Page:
Additional Links:
https://www.ncbi.nlm.nih.gov/pmc/articles/PMC4529991/
Summary: Describes the identification of conserved amino acid domains to enable targeting of regions more likely to disrupt protein function.
Related to CRISPR Cas9 Nickase gene knockout / genome editing
Double Nicking by RNA-Guided CRISPR Cas9 for Enhanced Genome Editing Specificity.  Cell 154(6): 1380–1389. Ran, FA et al. (2013).
Additional Links:
https://www.ncbi.nlm.nih.gov/pmc/articles/PMC3856256/
Summary: Cas9 mutant (knickase, D10A) cuts the DNA in two disparate places on the DNA target and thereby is less likely to promote undesired off-target mutagenesis
Related to the comparison of shRNA and CRISPR multiplex pooled library screening
Systematic comparison of CRISPR-Cas9 and RNAi screens for essential genes. Nature Biotechnology 34, 634–636 (2016). David W Morgens, Richard M Deans, Amy Li, and Michael Bassik.
Additional Links:
https://www.ncbi.nlm.nih.gov/pmc/articles/PMC4900911/
Summary: A comparison of the ability of short hairpin RNA (shRNA) and CRISPR/Cas9 screens to identify essential genes.in the human chronic myelogenous leukemia cell line K562. It was found that the precision of the two libraries in detecting essential genes was similar and that combining data from both screens improved performance. Notably, results from the two screens showed little correlation when dealing with essential genes. shRNA screening picked up hits that CRISPR/Cas9 didn’t. Thus combining the results from the two methods could reveal information that neither could on its own.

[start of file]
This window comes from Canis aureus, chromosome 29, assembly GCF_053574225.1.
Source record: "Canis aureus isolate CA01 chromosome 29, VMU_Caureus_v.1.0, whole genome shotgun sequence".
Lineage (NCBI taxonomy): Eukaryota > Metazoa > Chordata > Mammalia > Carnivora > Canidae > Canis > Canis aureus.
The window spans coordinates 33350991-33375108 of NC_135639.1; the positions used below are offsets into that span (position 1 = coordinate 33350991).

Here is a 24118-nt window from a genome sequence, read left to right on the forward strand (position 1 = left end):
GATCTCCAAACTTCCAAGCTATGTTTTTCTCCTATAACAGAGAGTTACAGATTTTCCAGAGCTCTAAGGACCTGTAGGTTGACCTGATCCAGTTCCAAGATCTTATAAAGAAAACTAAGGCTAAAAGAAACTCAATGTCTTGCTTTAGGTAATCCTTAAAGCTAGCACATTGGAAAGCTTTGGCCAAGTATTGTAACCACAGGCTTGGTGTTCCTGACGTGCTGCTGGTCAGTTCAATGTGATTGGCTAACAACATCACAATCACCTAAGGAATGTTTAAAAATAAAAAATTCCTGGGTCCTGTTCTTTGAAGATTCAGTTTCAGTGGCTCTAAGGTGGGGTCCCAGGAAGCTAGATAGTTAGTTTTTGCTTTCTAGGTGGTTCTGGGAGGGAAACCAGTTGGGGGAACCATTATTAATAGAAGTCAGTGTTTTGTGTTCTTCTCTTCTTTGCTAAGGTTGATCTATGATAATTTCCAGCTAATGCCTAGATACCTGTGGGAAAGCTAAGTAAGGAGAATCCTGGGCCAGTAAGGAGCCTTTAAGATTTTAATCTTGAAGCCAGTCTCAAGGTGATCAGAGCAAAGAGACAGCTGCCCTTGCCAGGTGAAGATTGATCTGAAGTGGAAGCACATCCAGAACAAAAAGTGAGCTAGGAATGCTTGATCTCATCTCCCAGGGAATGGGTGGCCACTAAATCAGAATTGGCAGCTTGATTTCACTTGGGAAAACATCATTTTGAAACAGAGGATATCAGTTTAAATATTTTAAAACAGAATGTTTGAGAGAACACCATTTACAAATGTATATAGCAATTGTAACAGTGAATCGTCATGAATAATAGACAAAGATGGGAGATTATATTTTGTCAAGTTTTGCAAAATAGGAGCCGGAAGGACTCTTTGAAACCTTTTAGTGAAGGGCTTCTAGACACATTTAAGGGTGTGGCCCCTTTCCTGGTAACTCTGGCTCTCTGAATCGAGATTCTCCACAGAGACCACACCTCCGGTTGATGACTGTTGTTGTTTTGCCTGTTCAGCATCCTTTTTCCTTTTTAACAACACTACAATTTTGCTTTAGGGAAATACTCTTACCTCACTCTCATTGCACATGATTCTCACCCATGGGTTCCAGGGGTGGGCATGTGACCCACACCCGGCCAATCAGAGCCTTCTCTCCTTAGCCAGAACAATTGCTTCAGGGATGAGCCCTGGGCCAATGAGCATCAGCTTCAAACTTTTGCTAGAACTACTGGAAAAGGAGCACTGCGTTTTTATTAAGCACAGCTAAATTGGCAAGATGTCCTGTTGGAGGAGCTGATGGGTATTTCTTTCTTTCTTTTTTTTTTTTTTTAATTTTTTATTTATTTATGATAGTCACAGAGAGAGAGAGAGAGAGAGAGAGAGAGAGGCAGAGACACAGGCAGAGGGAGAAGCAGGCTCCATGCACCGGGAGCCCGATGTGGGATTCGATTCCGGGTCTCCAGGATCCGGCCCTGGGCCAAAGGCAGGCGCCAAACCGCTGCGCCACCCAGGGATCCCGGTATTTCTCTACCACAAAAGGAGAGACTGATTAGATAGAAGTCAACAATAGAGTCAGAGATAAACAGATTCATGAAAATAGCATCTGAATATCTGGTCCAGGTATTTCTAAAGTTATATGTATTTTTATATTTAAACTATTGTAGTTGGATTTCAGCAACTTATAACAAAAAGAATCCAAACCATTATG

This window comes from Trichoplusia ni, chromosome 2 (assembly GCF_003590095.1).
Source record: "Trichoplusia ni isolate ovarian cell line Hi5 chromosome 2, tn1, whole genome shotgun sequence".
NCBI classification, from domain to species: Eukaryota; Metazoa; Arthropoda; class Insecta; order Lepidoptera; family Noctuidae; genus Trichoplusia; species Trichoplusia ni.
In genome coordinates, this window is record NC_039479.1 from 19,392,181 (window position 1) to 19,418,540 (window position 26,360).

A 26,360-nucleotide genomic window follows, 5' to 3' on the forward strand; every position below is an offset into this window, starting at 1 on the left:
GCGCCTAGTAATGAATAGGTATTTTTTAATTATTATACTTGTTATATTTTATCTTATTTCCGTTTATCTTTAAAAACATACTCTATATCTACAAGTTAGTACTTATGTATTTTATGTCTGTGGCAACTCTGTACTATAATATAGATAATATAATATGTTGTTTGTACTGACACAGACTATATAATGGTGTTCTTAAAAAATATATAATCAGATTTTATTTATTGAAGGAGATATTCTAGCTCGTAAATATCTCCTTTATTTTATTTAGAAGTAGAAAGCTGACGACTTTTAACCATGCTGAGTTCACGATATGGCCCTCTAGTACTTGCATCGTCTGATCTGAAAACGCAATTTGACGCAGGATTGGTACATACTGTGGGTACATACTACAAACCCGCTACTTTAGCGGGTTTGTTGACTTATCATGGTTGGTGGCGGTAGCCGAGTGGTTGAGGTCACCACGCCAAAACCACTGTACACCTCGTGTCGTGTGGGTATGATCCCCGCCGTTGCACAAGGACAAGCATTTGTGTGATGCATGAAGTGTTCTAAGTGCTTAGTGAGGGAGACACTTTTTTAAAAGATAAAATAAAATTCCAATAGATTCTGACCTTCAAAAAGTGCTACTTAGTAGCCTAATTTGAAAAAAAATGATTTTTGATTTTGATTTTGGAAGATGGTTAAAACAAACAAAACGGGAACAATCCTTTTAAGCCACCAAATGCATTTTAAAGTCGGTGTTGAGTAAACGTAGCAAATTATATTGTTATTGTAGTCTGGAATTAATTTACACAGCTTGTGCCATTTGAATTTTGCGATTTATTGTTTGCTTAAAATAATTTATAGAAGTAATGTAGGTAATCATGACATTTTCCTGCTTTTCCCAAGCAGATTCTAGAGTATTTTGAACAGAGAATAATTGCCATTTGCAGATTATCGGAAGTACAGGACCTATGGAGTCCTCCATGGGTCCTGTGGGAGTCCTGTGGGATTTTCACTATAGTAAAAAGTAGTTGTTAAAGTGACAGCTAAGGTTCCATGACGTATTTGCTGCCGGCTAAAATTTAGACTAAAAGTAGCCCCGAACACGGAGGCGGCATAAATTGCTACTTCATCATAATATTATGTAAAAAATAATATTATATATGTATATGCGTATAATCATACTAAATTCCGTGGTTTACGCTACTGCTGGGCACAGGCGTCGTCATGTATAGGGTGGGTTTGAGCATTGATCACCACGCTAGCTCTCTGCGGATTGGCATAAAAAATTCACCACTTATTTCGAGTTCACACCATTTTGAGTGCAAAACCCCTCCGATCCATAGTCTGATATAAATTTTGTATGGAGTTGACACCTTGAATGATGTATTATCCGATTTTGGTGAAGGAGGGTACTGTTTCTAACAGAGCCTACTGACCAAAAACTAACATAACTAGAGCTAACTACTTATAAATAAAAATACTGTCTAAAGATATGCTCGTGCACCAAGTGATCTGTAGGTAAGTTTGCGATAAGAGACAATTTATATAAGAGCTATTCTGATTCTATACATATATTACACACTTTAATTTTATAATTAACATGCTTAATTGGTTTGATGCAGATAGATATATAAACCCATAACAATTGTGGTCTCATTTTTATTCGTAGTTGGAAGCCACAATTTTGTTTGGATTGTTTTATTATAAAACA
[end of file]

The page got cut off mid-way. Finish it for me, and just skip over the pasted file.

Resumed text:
Related to CRISPR/CAS9 knockout of using transOMIC pCLIP-All-EFS-Puro lentivirus
PTRF/Cavin-1 promotes efficient ribosomal RNA transcription in response to metabolic challenges. Liu, L., and Pilch, P. F. (2016). eLife, 5, e17508.
Additional Links:
https://www.ncbi.nlm.nih.gov/pmc/articles/PMC4987143/
Summary:
Describes the generation of PTRF null 3T3-L1 stable cell lines by CRISPR/Cas9 genome editing using lentiviral plasmid based CRISPR/Cas9 from transOMIC technologies (Huntsville, AL). The researchers used pCLIP-All-EFS-Puro to express the 3 gRNA against mouse Ptrf and Cas9 as well as a NTC. Lentivirus were packing used third generation packing system. The 3T3-L1 fibroblast stable cell lines were obtained after lentivirus transduction and puromycin selection.